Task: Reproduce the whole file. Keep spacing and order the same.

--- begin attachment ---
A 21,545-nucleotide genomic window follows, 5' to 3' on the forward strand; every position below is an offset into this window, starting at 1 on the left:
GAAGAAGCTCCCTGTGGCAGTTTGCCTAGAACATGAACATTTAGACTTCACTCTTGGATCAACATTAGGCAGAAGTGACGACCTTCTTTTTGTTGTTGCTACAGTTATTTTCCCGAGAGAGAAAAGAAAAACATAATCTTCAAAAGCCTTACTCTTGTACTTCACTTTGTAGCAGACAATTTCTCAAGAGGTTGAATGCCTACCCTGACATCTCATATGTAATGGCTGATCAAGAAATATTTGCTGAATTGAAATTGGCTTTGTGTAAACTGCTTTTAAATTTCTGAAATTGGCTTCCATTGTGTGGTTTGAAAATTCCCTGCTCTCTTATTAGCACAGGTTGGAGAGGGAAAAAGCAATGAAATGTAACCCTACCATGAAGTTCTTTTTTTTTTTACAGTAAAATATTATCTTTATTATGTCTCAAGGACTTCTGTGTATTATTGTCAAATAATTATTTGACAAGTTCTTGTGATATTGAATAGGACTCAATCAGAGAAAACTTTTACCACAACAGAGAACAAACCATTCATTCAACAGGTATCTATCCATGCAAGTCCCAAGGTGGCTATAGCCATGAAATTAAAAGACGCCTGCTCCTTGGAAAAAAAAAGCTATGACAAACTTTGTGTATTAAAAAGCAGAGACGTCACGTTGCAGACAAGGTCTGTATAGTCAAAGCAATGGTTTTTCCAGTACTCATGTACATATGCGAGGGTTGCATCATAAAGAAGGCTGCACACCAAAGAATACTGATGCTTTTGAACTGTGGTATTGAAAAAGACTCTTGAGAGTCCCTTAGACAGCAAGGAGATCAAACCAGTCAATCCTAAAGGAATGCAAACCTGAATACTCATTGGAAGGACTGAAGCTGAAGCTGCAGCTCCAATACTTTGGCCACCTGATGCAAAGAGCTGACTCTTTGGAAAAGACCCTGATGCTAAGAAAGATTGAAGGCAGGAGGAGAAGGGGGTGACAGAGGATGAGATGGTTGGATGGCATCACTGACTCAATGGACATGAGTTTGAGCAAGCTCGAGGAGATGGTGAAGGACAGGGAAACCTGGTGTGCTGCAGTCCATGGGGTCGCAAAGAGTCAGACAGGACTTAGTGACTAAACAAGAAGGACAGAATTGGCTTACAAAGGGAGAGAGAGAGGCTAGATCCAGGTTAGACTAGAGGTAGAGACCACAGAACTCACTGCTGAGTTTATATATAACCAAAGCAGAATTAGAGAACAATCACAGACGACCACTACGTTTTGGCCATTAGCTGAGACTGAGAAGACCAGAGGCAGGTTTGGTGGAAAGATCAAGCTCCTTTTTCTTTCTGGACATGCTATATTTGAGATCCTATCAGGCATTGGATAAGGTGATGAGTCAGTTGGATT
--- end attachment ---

A 21,545-nucleotide genomic window follows, 5' to 3' on the forward strand; every position below is an offset into this window, starting at 1 on the left:
GAAGAAGCTCCCTGTGGCAGTTTGCCTAGAACATGAACATTTAGACTTCACTCTTGGATCAACATTAGGCAGAAGTGACGACCTTCTTTTTGTTGTTGCTACAGTTATTTTCCCGAGAGAGAAAAGAAAAACATAATCTTCAAAAGCCTTACTCTTGTACTTCACTTTGTAGCAGACAATTTCTCAAGAGGTTGAATGCCTACCCTGACATCTCATATGTAATGGCTGATCAAGAAATATTTGCTGAATTGAAATTGGCTTTGTGTAAACTGCTTTTAAATTTCTGAAATTGGCTTCCATTGTGTGGTTTGAAAATTCCCTGCTCTCTTATTAGCACAGGTTGGAGAGGGAAAAAGCAATGAAATGTAACCCTACCATGAAGTTCTTTTTTTTTTTACAGTAAAATATTATCTTTATTATGTCTCAAGGACTTCTGTGTATTATTGTCAAATAATTATTTGACAAGTTCTTGTGATATTGAATAGGACTCAATCAGAGAAAACTTTTACCACAACAGAGAACAAACCATTCATTCAACAGGTATCTATCCATGCAAGTCCCAAGGTGGCTATAGCCATGAAATTAAAAGACGCCTGCTCCTTGGAAAAAAAAAGCTATGACAAACTTTGTGTATTAAAAAGCAGAGACGTCACGTTGCAGACAAGGTCTGTATAGTCAAAGCAATGGTTTTTCCAGTACTCATGTACATATGCGAGGGTTGCATCATAAAGAAGGCTGCACACCAAAGAATACTGATGCTTTTGAACTGTGGTATTGAAAAAGACTCTTGAGAGTCCCTTAGACAGCAAGGAGATCAAACCAGTCAATCCTAAAGGAATGCAAACCTGAATACTCATTGGAAGGACTGAAGCTGAAGCTGCAGCTCCAATACTTTGGCCACCTGATGCAAAGAGCTGACTCTTTGGAAAAGACCCTGATGCTAAGAAAGATTGAAGGCAGGAGGAGAAGGGGGTGACAGAGGATGAGATGGTTGGATGGCATCACTGACTCAATGGACATGAGTTTGAGCAAGCTCGAGGAGATGGTGAAGGACAGGGAAACCTGGTGTGCTGCAGTCCATGGGGTCGCAAAGAGTCAGACAGGACTTAGTGACTAAACAAGAAGGACAGAATTGGCTTACAAAGGGAGAGAGAGAGGCTAGATCCAGGTTAGACTAGAGGTAGAGACCACAGAACTCACTGCTGAGTTTATATATAACCAAAGCAGAATTAGAGAACAATCACAGACGACCACTACGTTTTGGCCATTAGCTGAGACTGAGAAGACCAGAGGCAGGTTTGGTGGAAAGATCAAGCTCCTTTTTCTTTCTGGACATGCTATATTTGAGATCCTATCAGGCATTGGATAAGGTGATGAGTCAGTTGGATT